In Matthew 17 there is a story of Jesus telling Peter to go and get money for the temple tax. For some reason, Jesus didn't just make money appear or ask Peter to get some from Judas Iscariot (who took care of the money bag), he asked Peter to get a coin from a fish.

And when they were come to Capernaum, they that received tribute money came to Peter, and said, Doth not your master pay tribute? He saith, Yes. And when he was come into the house, Jesus prevented him, saying, What thinkest thou, Simon? of whom do the kings of the earth take custom or tribute? of their own children, or of strangers? Peter saith unto him, Of strangers. Jesus saith unto him, Then are the children free. Notwithstanding, lest we should offend them, go thou to the sea, and cast an hook, and take up the fish that first cometh up; and when thou hast opened his mouth, thou shalt find a piece of money: that take, and give unto them for me and thee. Matthew 17:24-27 (KJV)

What is the meaning behind Jesus giving Peter these special instructions?


The question here in Matt 17:24-27 is NOT about why or who levied this temple tax (see Ex 30:12-16). The question asks why Jesus, having decided to pay the tax to avoid offence, decided to pay it with money from such an unusual source - the mouth of a fish! The reasons are not stated but here are some suggestions.

  • Jesus was, as He pointed out, exempt from this temple tax precisely because He was the ruler to which all its symbolism pointed. (He was the light of the world, the water of life, the bread of life, the Passover lamb, etc, etc). He was also the King of the heavenly kingdom that the temple also pointed towards. So, Jesus was definitely exempt! Jesus performed a miracle to emphasis to Peter what he had evidently just forgotten, that Jesus was the King, Messiah, and Lord of the temple and all else.
  • While Jesus had unlimited power available to Him, he often performed miracles in conjunction with people. For example, He could have rolled the stone away at Lazarus' resurrection, but asked people to do it; He could have healed the blind man's eyes instantly without using saliva mud, but asked the man to go and wash; He could have instantly created wine for the wedding but asked servants to fill large jars and draw it out; He could have created a large catch of fish in the boat but rather, instructed the disciples to cast their net and draw the catch in; He could just convert people but rather, asks Christians to preach and teach others (Matt 28:19); etc. In these cases, the involvement of people as an integral part of the miracle serves to re-emphasise that Jesus, not people, are the source of divine power.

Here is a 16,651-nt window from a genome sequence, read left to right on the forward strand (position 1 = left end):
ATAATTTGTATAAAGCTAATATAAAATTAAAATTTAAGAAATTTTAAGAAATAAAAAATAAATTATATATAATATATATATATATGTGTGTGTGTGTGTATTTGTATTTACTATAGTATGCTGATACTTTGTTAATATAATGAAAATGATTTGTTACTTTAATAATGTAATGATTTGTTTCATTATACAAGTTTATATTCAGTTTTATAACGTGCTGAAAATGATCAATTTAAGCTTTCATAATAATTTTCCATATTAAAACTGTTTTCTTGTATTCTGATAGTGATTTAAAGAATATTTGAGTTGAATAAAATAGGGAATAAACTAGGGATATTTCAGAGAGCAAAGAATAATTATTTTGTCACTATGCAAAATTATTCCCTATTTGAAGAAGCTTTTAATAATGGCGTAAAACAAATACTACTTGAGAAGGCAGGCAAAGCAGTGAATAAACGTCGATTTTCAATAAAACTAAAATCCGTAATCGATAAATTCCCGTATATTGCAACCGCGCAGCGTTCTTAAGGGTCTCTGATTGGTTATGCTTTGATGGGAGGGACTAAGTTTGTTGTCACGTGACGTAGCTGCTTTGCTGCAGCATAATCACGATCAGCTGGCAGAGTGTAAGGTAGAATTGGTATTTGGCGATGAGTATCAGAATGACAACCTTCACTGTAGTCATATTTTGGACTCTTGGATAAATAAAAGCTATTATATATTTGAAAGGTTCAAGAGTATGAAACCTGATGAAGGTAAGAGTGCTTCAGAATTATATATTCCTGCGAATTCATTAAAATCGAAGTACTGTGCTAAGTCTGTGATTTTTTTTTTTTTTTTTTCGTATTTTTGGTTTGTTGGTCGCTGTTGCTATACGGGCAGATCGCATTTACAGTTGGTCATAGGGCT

• Had Jesus simply created money for the temple tax, it might have easily been misunderstood that Jesus creates money on demand! However, Jesus worked a miracle in a way that ingeniously prevented this conclusion and served to rebuke Peter without offending officials.
  • This story about the money in the mouth of a fish would have readily made its way to the officials collecting the temple tax and served as a rebuke to them as well - they should have known, but refused to acknowledge, that Jesus was King and thus exempt.
  • Whilst it is only speculation, it might have humbled Peter-the-fisherman once again, to be shown how to catch fish - this time with a line. – Michael Jun 2 '19 at 12:45

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